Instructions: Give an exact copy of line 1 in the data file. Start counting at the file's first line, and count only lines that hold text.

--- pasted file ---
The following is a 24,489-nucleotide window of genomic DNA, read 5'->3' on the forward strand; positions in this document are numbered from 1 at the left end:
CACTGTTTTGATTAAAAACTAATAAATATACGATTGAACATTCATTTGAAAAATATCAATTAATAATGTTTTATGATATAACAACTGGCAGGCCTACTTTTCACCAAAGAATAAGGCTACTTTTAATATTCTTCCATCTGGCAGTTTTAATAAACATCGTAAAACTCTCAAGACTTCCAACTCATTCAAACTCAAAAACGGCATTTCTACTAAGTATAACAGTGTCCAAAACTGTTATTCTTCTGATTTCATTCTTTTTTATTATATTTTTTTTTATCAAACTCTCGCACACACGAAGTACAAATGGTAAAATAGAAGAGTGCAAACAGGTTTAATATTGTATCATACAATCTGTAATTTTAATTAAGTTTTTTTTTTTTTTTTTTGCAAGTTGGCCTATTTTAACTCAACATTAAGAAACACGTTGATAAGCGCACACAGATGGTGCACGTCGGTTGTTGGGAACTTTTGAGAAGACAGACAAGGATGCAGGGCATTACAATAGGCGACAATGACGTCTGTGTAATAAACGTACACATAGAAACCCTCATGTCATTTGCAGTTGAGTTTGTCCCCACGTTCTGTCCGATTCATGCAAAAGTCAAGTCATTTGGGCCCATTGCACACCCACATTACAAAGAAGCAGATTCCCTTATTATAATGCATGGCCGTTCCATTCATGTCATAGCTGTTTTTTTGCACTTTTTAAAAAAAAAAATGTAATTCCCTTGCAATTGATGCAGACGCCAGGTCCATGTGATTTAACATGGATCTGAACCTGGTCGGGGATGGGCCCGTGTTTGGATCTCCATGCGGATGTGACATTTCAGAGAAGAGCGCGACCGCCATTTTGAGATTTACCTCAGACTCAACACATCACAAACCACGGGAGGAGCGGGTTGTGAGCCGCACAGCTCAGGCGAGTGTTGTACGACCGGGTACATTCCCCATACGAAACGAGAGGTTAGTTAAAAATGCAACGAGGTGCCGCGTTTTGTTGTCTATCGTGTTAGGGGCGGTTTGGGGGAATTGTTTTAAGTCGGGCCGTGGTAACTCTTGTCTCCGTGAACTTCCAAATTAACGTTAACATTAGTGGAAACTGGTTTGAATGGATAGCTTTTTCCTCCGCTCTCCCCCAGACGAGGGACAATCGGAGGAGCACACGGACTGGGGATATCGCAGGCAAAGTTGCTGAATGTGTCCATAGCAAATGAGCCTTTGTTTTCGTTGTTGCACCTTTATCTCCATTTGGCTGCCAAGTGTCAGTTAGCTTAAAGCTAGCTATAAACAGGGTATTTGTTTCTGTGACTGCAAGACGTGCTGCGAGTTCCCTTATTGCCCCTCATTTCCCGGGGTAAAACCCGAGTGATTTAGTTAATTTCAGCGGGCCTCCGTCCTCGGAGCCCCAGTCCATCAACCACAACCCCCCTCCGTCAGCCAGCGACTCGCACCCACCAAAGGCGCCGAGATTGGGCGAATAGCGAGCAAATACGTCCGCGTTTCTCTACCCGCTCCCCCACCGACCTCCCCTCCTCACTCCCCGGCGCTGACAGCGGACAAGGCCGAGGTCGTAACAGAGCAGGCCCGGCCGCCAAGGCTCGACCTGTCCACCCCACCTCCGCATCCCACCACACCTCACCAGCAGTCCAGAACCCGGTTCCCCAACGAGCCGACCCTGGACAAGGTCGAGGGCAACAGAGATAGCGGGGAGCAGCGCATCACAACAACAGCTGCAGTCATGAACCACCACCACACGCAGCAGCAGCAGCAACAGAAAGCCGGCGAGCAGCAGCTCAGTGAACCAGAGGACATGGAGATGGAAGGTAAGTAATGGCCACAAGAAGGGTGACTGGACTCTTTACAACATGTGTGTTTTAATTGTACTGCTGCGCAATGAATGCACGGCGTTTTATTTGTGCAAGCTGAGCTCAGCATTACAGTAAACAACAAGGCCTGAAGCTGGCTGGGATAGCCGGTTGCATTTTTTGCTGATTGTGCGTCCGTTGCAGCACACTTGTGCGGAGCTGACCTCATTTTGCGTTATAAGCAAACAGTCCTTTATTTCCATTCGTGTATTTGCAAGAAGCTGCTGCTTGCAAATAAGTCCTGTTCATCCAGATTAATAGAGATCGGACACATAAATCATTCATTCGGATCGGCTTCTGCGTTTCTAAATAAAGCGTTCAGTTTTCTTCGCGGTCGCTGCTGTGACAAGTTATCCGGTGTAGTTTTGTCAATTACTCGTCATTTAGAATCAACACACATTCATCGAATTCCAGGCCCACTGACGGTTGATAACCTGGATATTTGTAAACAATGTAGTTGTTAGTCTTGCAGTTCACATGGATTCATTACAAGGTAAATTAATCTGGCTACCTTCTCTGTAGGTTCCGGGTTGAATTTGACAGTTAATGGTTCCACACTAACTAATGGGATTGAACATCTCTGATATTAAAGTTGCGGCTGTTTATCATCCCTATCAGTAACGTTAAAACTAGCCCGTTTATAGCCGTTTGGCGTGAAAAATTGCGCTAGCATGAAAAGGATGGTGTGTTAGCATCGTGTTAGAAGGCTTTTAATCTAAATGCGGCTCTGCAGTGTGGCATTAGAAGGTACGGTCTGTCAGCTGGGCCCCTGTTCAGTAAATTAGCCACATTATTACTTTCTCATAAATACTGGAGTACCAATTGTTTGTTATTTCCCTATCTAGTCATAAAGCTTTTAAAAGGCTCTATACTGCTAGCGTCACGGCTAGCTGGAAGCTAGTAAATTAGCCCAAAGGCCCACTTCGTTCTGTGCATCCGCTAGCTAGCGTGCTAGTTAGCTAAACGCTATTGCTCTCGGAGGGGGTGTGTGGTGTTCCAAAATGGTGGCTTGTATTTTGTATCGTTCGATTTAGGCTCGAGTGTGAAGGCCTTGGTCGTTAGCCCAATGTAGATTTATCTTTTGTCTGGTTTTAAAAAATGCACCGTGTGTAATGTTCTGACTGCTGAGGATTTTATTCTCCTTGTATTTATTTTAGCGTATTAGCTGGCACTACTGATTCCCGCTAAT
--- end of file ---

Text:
The following is a 24,489-nucleotide window of genomic DNA, read 5'->3' on the forward strand; positions in this document are numbered from 1 at the left end: